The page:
Nurses on the COVID-19 Pandemic

Jillian H., Science Department Co-Editor

Automatic sliding doors blast a concentrated smell of hand sanitizer and icy air throughout each elevator and waiting room. Coughing, hacking, and wheezing greet most who walk in. Magazines are stacked neatly on tables, waiting for a handful of children to ponder through the pages. The clicking of small keys can be heard over the ring of phones from the receptionist’s office. The smell of gum and concentrated coffee meanders all around the lobby, as another child with a nosebleed stumbles through the shiny doors. A sterile atmosphere characterizes the beige and white walls and floors, all of which the harsh white light reflects upon, illuminating the sparkle from last night’s mopping. People of all ages lumber in, their current conditions plastered upon their faces. This was the everyday work atmosphere for most nurses. With the sudden introduction of COVID-19, many nurses now face a different harsh reality. 

Across the nation, healthcare workers have experienced the detrimental effects of the virus. A study published in the International Journal of Emergency Medicine found that “frontline healthcare workers (HCWs) face a substantially higher risk of infection and death due to excessive COVID-19 exposure. ” Many affected by the virus or working first-hand with infected patients have had to alter their routines to accommodate the mental toll coronavirus has taken upon them. Some workers feel their hospital is taking the necessary steps to keep them safe, while others are skeptical for not only their wellbeing but others constantly.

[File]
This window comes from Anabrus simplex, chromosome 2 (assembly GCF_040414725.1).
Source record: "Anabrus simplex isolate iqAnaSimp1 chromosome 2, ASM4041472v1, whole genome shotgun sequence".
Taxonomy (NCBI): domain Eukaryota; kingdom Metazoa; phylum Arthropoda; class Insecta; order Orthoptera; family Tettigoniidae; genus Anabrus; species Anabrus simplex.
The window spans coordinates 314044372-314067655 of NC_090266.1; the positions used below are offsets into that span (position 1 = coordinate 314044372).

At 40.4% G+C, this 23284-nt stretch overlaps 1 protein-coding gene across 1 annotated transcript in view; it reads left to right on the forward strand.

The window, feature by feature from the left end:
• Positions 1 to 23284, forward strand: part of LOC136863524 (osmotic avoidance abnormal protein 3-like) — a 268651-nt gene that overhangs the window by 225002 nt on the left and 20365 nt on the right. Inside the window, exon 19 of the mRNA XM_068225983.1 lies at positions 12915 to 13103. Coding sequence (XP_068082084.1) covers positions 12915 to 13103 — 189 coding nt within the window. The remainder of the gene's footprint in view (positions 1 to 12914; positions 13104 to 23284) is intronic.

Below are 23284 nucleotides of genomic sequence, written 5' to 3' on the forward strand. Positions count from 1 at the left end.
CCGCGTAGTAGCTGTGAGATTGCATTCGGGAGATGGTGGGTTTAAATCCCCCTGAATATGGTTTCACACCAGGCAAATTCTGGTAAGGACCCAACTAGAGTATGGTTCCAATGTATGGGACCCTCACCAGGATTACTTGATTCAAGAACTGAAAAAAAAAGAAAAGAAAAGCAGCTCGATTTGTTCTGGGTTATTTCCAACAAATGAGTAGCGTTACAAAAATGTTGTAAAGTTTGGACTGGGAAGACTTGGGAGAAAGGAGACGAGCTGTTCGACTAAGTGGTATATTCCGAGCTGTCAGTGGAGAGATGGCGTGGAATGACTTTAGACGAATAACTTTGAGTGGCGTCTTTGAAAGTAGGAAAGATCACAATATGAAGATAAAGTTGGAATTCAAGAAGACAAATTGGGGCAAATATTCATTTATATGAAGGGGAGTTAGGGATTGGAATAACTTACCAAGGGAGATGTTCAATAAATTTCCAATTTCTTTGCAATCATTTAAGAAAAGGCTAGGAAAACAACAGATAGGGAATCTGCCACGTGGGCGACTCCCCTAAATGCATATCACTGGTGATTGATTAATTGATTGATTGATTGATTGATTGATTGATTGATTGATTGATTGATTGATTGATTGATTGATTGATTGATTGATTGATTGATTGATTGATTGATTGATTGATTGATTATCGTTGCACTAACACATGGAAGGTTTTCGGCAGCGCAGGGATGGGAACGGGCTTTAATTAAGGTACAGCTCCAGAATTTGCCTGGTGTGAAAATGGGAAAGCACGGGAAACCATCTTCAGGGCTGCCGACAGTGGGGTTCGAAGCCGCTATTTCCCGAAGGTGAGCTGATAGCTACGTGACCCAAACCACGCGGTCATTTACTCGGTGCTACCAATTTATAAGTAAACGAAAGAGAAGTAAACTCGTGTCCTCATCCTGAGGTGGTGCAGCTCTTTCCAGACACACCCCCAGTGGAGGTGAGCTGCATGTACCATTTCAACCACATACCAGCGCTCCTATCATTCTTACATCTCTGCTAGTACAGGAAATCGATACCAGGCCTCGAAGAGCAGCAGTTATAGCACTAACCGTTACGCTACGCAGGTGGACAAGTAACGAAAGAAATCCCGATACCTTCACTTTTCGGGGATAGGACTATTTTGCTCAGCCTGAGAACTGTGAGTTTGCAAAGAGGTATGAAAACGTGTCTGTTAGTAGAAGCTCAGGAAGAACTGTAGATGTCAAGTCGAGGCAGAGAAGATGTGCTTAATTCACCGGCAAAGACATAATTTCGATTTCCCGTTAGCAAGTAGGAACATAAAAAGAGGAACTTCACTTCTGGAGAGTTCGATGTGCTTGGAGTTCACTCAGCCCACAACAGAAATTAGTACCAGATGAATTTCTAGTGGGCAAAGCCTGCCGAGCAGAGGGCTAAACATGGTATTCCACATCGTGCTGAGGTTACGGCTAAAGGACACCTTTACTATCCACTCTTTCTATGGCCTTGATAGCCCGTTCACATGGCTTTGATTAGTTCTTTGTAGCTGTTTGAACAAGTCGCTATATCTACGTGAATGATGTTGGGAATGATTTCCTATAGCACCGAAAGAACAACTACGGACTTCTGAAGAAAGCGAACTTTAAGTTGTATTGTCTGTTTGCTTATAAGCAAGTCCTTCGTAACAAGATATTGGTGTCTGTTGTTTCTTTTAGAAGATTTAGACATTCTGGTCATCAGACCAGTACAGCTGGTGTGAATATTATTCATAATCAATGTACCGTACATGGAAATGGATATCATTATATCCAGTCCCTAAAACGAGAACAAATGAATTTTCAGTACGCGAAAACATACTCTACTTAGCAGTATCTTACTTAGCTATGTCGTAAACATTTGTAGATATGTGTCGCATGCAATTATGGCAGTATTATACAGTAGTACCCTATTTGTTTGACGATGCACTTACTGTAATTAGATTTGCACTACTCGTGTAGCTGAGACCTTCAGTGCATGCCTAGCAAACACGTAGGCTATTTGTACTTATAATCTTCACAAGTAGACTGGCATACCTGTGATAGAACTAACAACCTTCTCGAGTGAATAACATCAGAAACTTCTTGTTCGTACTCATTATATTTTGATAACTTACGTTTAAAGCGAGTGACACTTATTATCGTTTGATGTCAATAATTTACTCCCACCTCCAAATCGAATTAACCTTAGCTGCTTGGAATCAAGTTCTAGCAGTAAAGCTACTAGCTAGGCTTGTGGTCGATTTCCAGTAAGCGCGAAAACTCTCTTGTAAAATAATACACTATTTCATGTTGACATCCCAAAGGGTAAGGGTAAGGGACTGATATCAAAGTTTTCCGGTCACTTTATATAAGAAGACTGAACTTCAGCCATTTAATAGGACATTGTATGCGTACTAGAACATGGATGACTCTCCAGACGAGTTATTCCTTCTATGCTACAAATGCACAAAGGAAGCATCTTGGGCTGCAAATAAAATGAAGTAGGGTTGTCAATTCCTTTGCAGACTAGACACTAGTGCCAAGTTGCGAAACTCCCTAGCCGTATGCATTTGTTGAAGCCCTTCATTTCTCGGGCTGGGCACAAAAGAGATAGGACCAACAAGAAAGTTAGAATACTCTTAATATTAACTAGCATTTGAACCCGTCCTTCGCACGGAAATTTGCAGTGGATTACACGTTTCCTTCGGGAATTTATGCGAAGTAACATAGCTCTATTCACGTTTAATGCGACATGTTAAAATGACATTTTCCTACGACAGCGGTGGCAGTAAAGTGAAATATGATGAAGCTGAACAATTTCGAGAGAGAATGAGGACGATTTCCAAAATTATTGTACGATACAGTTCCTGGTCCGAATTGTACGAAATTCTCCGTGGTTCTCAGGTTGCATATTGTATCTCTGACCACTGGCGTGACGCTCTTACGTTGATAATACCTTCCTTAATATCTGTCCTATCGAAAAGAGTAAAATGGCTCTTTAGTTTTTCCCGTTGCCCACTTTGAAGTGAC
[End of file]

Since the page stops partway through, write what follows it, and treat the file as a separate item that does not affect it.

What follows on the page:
Tonya Jones, an Executive Director for Kindred at Home of four years and a registered nurse for 26 years, says the coronavirus has completely altered the reality of her job. Working 12 hours a day, the pre-start of her shift consists of thorough temperature and COVID-19 symptom checks. Next she calls her patients to see if they passed their temperature and symptoms check, and lastly she gets into PPE–personal protective equipment. She states, “ …they have to get into all PPE…and it takes a while for them to make sure they have the appropriate equipment…it takes up probably another 30 to 45 minutes at the start of the day.” 

Jones’ passion for the healthcare field began in high school, so she has experienced a series of fluctuations throughout her tenure, but she exclaims that the coronavirus has emphasized how fundamental the care she gives is to each patient. Taking into consideration her workplace is following all CDC guidelines and she is extensively informed on what she needs to do to protect herself, Jones feels safe coming to work every day. Unfortunately, this is not the case for everyone.